Men’s and women’s bodies are programmed differently. These sex-based differences influence organs and bodily functions and thus affect disease prevention, diagnoses, and treatments. In view of the fact that women are often caretakers, better outcomes in women’s health also have cascading benefits for groups such as children and the elderly. Women’s health, in other words, contributes in a significant way to stronger, healthier societies.

The term FemTech was coined by the founder of Clue, a period and ovulation tracking app established in Germany in 2013. Since then, many apps and tech companies have emerged to address women’s health issues.

One of the fastest growing sectors in the economy is the healthcare market. Women's health products and services have seen an explosion. From women-specific medications to diagnostic testing and devices, women's health is big business. The category has a wide range of names and applications. Femtech currently covers a larger scope than most people realize. It includes everything from women’s sanitary products to pregnancy and fertility tracking apps, contraception monitoring, non-invasive treatment of urinary incontinence (UI), breast pumps, and even breast cancer screening tech. This includes wearables, connected medical devices, mobile apps and hygiene products.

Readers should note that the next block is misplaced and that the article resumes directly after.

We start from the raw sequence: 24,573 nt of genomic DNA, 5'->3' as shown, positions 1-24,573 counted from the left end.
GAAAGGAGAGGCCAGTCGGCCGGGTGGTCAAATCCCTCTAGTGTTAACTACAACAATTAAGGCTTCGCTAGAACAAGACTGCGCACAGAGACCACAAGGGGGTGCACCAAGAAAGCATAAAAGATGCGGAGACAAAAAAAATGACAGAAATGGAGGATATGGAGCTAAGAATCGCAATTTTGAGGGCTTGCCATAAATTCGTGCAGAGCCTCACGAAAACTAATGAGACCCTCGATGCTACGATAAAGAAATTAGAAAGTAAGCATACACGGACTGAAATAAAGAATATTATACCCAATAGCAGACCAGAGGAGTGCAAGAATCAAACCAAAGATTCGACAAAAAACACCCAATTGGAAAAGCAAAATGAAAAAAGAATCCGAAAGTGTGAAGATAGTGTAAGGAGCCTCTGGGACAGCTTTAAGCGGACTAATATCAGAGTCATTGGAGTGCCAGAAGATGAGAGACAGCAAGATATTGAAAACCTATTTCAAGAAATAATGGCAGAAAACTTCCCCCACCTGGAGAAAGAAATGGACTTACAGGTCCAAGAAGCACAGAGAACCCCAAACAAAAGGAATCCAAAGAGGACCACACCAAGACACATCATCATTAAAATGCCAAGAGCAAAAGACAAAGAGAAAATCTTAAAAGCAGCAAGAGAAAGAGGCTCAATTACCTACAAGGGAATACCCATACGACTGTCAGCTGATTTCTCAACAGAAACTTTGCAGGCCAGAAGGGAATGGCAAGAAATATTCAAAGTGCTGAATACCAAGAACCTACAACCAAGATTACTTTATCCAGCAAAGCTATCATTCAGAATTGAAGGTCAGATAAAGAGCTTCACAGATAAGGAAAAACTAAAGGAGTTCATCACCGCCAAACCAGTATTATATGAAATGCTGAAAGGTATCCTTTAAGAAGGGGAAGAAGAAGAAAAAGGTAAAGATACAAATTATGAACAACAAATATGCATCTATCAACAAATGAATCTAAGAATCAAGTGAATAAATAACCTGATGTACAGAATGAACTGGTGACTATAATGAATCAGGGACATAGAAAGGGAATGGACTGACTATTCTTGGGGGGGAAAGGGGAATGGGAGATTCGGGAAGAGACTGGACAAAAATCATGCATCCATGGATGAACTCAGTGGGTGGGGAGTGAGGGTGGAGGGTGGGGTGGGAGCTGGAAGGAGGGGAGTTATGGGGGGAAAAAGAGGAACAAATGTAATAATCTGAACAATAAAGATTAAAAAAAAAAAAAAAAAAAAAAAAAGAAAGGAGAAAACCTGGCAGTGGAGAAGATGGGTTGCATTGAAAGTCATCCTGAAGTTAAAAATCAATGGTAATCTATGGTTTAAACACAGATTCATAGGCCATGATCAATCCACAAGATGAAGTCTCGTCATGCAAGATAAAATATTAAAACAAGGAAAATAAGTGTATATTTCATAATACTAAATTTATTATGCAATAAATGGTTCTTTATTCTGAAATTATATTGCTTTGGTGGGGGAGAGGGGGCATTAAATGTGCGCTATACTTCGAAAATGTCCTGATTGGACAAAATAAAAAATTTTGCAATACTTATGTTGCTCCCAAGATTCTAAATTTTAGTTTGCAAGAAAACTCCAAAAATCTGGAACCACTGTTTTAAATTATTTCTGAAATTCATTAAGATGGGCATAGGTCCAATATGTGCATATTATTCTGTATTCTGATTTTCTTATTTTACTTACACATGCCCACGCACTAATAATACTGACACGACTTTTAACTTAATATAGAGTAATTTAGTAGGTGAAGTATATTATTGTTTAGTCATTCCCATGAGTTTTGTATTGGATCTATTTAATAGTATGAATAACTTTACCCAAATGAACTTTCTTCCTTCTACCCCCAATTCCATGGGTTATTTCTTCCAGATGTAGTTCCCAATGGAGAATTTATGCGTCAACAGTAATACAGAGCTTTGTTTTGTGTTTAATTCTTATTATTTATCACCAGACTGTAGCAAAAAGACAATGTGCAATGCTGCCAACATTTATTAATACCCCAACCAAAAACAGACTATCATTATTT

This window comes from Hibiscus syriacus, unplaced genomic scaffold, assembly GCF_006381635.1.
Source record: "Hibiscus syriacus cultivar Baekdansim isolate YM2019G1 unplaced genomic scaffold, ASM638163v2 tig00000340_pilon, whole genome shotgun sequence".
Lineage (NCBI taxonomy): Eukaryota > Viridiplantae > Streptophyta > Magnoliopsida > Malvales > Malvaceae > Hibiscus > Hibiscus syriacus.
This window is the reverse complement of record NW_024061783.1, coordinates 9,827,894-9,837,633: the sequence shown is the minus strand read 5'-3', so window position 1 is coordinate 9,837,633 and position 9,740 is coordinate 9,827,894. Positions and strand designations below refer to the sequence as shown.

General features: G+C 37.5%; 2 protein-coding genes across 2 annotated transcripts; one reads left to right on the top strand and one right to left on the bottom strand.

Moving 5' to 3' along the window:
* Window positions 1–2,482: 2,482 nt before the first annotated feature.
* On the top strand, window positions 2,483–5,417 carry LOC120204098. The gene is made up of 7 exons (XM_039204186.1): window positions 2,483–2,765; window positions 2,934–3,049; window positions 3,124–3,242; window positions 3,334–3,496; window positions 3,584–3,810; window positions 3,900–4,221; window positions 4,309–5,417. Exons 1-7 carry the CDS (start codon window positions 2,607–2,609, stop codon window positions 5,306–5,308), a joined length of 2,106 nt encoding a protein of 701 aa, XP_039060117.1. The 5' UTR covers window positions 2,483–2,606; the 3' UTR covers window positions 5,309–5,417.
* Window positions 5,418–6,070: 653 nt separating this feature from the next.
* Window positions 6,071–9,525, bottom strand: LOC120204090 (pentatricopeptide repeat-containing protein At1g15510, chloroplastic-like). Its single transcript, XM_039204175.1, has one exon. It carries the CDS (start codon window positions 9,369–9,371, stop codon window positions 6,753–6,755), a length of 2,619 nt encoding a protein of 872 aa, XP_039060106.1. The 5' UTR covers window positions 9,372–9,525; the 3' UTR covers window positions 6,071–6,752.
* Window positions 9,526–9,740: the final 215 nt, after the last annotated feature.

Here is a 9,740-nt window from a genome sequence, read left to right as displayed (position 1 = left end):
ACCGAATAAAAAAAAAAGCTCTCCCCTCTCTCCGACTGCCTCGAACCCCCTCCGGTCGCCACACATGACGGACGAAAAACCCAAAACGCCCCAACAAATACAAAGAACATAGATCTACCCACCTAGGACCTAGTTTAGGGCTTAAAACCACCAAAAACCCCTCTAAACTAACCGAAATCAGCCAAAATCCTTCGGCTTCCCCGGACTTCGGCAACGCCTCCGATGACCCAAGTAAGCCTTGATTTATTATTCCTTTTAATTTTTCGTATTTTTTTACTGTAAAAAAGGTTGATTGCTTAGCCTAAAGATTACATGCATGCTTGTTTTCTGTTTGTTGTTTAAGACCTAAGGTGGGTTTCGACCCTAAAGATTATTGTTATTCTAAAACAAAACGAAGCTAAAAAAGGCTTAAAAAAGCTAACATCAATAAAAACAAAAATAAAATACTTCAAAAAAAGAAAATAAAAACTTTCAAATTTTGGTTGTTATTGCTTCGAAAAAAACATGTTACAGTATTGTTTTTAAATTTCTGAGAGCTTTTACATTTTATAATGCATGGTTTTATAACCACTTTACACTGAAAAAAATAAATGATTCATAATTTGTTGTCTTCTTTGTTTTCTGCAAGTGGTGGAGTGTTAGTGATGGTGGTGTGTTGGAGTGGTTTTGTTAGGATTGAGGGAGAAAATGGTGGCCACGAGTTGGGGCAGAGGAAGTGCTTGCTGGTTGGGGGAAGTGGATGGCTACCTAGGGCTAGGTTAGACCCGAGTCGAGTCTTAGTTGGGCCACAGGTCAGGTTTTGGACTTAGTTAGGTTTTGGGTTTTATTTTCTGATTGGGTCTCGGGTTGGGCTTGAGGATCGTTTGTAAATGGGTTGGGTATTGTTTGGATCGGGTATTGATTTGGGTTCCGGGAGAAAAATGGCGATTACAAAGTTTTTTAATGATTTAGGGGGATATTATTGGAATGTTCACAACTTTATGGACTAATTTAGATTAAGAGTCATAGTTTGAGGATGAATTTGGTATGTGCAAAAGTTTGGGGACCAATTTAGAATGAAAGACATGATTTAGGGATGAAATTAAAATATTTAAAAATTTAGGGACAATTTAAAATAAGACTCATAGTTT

The fact that female health products or the FemTech field is seen as “niche” is bewildering considering its target makes up half the world’s population. As more and more people understand the importance and profitability of investing in women’s health, the FemTech industry will grow and grow.

What makes up FemTech